After receipt of counsel's correspondence, DOCO filed in the bankruptcy proceeding a motion for relief from stay in order to prosecute a quiet-title action to resolve the claims asserted in the letter. And while that motion was pending, in January 2013, Ida and Cheryl Chambers initiated a lawsuit in the Superior Court of Daugherty County (the “Daugherty County Lawsuit”). In the complaint, Ida and Cheryl Chambers alleged that Bill Chambers and DOCO conspired to unlawfully convert the Properties and asserted against DOCO claims of conversation, aiding in breach of fiduciary duty, conspiracy, interference with business/contractual relations, wrongful foreclosure, civil RICO, and constructive trust. In addition, they sought monetary damages, attorney fees, injunctive relief, and an accounting.4 Significantly, at no time did Ida or Cheryl Chambers move to set aside the foreclosures.5 DOCO answered the complaint, denied the allegations, and filed a counterclaim to quiet title to the Properties.
In February 2013, after obtaining relief from the bankruptcy stay, DOCO commenced its quiet-title action in the Lee County Superior Court (the “Quiet Title Action”) to remove clouds on the titles of the Lee County Properties so that it could market and sell same. In addition to their answer, Ida and Cheryl Chambers filed a motion to dismiss and plea in abatement, arguing that DOCO's Quiet Title Action was subject to abatement by the previously filed Daugherty County Lawsuit. Specifically, the motion asserted that the Daugherty County Lawsuit and the Quiet Title Action involved the same parties, represented the same cause of action, and that the Daugherty County court was the only venue with jurisdiction to hear all of the claims between the parties. Finally, the motion alleged that by filing the Quiet Title Action, DOCO sought nothing more than an improper declaratory judgment in an attempt to obtain “an advisory opinion as to the legitimacy of its foreclosures.” DOCO opposed the motion, but the Lee County Superior Court, nonetheless, granted it in a summary order. This appeal follows.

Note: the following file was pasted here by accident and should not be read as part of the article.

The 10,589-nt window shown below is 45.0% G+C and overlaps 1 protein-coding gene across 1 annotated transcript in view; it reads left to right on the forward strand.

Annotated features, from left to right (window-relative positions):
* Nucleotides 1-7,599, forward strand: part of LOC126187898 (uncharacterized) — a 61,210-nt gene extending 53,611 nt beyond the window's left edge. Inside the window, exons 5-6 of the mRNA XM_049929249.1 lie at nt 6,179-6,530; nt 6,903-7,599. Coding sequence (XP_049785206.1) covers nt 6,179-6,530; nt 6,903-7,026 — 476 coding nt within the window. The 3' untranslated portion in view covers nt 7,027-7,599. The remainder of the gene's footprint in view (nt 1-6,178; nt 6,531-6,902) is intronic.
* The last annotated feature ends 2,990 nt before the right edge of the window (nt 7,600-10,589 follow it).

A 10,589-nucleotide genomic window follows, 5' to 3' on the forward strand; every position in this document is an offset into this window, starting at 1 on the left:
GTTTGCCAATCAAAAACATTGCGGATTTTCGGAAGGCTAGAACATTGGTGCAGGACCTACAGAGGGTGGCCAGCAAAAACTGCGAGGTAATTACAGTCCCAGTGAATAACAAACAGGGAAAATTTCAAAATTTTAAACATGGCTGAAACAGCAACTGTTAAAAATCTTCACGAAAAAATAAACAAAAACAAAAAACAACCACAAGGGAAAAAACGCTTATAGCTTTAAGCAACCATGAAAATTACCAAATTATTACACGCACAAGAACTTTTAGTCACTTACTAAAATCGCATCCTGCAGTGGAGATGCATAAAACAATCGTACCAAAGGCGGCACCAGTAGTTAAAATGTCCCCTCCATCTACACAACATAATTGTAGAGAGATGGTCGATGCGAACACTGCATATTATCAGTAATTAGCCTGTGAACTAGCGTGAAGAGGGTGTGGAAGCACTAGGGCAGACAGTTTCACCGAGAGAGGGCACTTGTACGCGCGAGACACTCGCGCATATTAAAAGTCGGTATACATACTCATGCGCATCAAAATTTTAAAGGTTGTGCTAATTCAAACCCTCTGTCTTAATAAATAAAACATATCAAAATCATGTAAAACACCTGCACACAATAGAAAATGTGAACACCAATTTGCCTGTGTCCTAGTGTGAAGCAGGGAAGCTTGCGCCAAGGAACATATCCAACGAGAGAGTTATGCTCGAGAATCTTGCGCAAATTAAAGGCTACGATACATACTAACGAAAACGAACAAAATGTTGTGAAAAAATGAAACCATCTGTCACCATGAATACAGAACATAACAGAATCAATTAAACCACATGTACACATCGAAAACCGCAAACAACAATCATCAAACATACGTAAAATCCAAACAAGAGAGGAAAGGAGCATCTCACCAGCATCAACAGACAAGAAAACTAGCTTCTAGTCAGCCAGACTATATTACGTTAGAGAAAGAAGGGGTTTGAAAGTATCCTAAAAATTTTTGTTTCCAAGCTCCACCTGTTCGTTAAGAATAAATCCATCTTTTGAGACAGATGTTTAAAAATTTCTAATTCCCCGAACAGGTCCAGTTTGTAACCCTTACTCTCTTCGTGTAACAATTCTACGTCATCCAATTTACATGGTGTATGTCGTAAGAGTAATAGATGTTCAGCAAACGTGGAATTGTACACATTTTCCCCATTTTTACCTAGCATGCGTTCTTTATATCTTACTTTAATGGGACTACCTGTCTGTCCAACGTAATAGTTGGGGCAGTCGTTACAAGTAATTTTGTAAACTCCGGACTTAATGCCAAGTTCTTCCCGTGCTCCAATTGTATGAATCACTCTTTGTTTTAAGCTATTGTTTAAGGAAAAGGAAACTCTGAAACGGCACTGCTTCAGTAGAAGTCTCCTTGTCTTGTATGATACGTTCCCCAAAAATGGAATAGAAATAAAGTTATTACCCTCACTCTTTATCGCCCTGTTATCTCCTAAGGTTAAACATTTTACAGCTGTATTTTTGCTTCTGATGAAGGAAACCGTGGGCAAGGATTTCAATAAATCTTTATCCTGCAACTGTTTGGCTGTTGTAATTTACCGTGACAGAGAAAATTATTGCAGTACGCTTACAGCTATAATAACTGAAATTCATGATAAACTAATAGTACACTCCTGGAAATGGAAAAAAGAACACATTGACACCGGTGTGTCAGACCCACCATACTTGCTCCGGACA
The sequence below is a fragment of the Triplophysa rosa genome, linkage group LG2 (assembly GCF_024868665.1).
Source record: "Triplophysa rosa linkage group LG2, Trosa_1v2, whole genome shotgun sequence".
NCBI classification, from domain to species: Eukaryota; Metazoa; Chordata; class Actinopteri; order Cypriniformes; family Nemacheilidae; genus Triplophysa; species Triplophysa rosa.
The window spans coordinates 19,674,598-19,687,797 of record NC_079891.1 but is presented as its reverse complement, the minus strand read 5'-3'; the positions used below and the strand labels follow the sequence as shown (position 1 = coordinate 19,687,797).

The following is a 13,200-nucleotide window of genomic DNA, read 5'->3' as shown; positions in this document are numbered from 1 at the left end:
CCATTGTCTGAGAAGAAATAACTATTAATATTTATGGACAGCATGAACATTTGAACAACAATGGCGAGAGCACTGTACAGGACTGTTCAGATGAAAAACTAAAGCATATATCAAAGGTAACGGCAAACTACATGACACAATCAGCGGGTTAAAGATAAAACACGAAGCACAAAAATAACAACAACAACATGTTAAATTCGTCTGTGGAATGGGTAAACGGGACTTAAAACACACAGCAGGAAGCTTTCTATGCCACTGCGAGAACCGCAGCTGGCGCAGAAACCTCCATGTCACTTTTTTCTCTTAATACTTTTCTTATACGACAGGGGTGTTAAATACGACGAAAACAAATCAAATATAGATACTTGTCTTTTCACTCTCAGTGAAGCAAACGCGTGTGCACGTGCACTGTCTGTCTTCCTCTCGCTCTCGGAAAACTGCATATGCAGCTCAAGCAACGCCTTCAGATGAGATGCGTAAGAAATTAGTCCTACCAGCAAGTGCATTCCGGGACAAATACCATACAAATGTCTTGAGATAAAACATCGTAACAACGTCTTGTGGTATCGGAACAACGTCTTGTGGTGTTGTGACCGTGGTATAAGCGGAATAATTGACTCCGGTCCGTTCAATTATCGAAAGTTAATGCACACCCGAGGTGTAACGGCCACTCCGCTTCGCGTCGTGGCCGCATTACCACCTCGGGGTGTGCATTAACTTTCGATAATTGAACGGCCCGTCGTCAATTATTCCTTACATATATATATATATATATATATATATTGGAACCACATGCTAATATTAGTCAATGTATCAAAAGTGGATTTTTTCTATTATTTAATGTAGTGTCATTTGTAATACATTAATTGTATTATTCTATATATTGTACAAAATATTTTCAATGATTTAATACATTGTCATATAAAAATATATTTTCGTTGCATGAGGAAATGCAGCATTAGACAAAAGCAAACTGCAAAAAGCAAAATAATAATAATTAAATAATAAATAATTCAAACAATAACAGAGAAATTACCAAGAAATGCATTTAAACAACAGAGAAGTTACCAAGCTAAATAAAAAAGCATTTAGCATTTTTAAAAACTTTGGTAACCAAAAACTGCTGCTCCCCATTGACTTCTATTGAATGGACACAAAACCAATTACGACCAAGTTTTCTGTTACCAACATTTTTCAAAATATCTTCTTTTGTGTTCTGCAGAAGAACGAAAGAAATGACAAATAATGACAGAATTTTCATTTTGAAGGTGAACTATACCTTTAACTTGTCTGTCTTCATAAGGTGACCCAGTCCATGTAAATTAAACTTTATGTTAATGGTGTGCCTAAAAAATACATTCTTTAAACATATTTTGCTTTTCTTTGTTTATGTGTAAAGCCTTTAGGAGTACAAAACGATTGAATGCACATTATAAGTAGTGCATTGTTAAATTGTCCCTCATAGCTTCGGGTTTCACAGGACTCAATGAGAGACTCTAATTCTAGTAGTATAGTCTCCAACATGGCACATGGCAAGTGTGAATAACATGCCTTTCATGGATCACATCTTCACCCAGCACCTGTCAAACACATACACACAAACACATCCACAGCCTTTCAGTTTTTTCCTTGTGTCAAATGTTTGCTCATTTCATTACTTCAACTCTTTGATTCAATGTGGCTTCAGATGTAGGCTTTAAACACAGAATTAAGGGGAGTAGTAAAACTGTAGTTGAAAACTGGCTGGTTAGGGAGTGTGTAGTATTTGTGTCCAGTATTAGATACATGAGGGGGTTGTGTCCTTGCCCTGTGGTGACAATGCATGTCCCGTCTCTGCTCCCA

1. DOCO first contends that the trial court erred in holding that the Daugherty County Lawsuit abated the Quiet Title Action. We agree.
We begin by acknowledging the long-standing rule that “when two civil actions involving the same cause of action and the same parties remain pending but are filed at different times, the later-filed action is abated and must be dismissed.”6 This ancient and well-established principle is rooted in recognition of the fact that “no one should be twice harassed, if it appear[s] to the Court that it is for one and the same cause. ”7 And even if two causes of action are not identical but, technically speaking, “are legally disparate and rest in opposite parties,”8 the second suit will still be abated if those actions “arise out of the same transaction and if the second suit would resolve the same issues as the first pending suit.”9
It is against this jurisprudential backdrop that we examine the two causes of action involved in the case sub judice. Ida and Cheryl Chambers's first-filed action is based in tort; they seek monetary and punitive damages for the allegedly wrongful foreclosures that resulted from DOCO's fraudulent conduct in conspiring with their son and husband, respectively, to unlawfully use the Properties owned by the Trusts as collateral for loans to the family business. And by electing to pursue monetary damages, Ida and Cheryl Chambers necessarily do not seek a return of title to the Properties, because an “injured party may not both set aside or cancel the foreclosure and also recover damages for the value of the property.”10